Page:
Forq explores this wholesome seed by exploring who’s growing it, who’s selling it, and who’s making it into 5 Star Meals
At Forq, we’re foodies, which really means we are Giant Food Nerds. When we get into a recipe, or even a core ingredient, we like to understand it thoroughly. That’s why we launched our social food sharing app with an actual Test Kitchen section on our website, where we’re working with five basic ingredients and developing original recipes that get to know these core ingredients inside and out. We are all-in on this: we want Forq to be the most useful tool you’ve encountered to learn about new food, enliven your cooking, and share your experiences across your network — and ours!
The universe of food is big. Huge. Like space. What’s the opener to The Hitchhiker’s’ Guide to the Galaxy? “Space is big. You just won’t believe how vastly, hugely, mind-bogglingly big it is. I mean, you may think it’s a long way down the road to the chemist’s, but that’s just peanuts to space.” And so it is with the world of food – we could talk at the level of galaxies or of neutrinos and find the topic inexhaustible. I told you we were nerds.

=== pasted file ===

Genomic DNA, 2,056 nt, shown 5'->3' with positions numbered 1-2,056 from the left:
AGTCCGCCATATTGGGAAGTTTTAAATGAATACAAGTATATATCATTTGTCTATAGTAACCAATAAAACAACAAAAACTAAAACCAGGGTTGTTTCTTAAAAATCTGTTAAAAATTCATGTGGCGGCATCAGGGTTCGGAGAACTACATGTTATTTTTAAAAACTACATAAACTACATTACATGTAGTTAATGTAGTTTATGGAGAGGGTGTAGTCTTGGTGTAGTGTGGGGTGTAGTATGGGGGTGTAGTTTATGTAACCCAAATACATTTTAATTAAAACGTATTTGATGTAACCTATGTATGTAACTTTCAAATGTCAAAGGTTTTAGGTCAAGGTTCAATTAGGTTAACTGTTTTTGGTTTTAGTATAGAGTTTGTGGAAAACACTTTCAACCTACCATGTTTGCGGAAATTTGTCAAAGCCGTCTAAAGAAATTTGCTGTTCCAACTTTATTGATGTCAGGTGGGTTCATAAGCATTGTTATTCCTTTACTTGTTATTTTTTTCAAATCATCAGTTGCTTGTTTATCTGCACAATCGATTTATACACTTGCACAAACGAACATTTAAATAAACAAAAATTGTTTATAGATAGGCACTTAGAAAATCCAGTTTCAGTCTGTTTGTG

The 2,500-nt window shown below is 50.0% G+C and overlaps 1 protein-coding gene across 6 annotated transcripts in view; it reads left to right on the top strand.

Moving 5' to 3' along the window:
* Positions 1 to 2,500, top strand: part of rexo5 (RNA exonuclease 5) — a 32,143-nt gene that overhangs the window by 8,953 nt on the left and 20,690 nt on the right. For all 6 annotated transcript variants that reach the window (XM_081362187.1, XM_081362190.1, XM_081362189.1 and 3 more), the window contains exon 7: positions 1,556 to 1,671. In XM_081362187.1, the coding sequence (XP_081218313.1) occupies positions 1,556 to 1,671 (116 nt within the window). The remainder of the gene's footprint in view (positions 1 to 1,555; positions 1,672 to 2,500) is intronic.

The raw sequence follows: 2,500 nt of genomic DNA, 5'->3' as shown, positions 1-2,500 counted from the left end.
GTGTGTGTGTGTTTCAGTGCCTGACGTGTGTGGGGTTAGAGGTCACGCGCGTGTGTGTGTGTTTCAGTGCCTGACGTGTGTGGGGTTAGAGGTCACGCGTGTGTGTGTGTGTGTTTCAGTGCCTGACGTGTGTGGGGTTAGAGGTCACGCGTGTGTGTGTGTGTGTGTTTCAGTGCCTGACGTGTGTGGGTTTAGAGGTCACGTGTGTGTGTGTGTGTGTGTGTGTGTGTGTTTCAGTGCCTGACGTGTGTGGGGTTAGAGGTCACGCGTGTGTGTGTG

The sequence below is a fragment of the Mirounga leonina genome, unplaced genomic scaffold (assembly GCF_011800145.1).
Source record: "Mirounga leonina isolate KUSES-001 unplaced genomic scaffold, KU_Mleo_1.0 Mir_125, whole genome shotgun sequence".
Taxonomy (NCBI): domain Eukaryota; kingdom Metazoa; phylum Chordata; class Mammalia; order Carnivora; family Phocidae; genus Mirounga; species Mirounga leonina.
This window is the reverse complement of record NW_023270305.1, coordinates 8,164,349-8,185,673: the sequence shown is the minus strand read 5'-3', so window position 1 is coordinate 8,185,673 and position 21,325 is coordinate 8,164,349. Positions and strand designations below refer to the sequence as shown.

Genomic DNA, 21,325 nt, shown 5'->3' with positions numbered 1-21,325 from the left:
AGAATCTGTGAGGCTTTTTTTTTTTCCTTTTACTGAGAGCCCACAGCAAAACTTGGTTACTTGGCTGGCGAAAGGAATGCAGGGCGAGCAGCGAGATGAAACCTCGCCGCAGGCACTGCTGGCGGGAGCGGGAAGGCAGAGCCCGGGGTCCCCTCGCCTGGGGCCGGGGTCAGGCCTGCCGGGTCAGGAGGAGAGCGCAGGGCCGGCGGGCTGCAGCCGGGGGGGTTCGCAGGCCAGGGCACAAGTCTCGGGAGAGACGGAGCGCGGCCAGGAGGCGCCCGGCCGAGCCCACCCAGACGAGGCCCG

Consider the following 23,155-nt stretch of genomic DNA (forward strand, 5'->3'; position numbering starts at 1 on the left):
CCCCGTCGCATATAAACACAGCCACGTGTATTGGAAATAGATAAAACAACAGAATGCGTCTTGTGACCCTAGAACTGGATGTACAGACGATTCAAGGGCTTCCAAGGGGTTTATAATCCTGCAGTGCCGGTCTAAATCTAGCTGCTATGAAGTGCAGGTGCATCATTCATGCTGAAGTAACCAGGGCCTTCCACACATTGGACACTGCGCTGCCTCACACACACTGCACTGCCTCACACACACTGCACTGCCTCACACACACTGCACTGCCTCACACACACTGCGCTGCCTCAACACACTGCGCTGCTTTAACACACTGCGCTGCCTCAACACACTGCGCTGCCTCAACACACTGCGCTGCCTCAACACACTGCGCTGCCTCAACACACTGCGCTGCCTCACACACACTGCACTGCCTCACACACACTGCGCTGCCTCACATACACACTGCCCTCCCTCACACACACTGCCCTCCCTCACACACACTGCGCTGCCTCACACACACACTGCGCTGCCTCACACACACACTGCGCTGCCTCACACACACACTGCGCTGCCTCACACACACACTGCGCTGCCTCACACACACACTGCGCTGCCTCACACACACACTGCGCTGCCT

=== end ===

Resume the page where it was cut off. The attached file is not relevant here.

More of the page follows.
Lately, I am obsessed with quinoa and more posts on it will be coming. Why? I think it’s because Quinoa, as an ingredient, is fairly new to the global food scene and so it is enjoying that wonderful moment where people’s basic ideas about how their food plates should be structured are being turned upside down. Pasta, potatoes, rice — sure. It’s been done, it’s been done well, and it’s also been done to death. We all are ready to be thinking more broadly and to expand our repertoires. And given quinoa is actually a seed, and not a grain, well — now I’m hooked. I want to know more.
Quinoa can be incredibly humble and utilitarian. Quinoa bowls? Some veg, some quinoa, maybe some shrimp or a bit of shredded chicken. Done. But Orange Quinoa Breakfast Pilaf with Cardamom and Cinnamon? We have much exploring to do…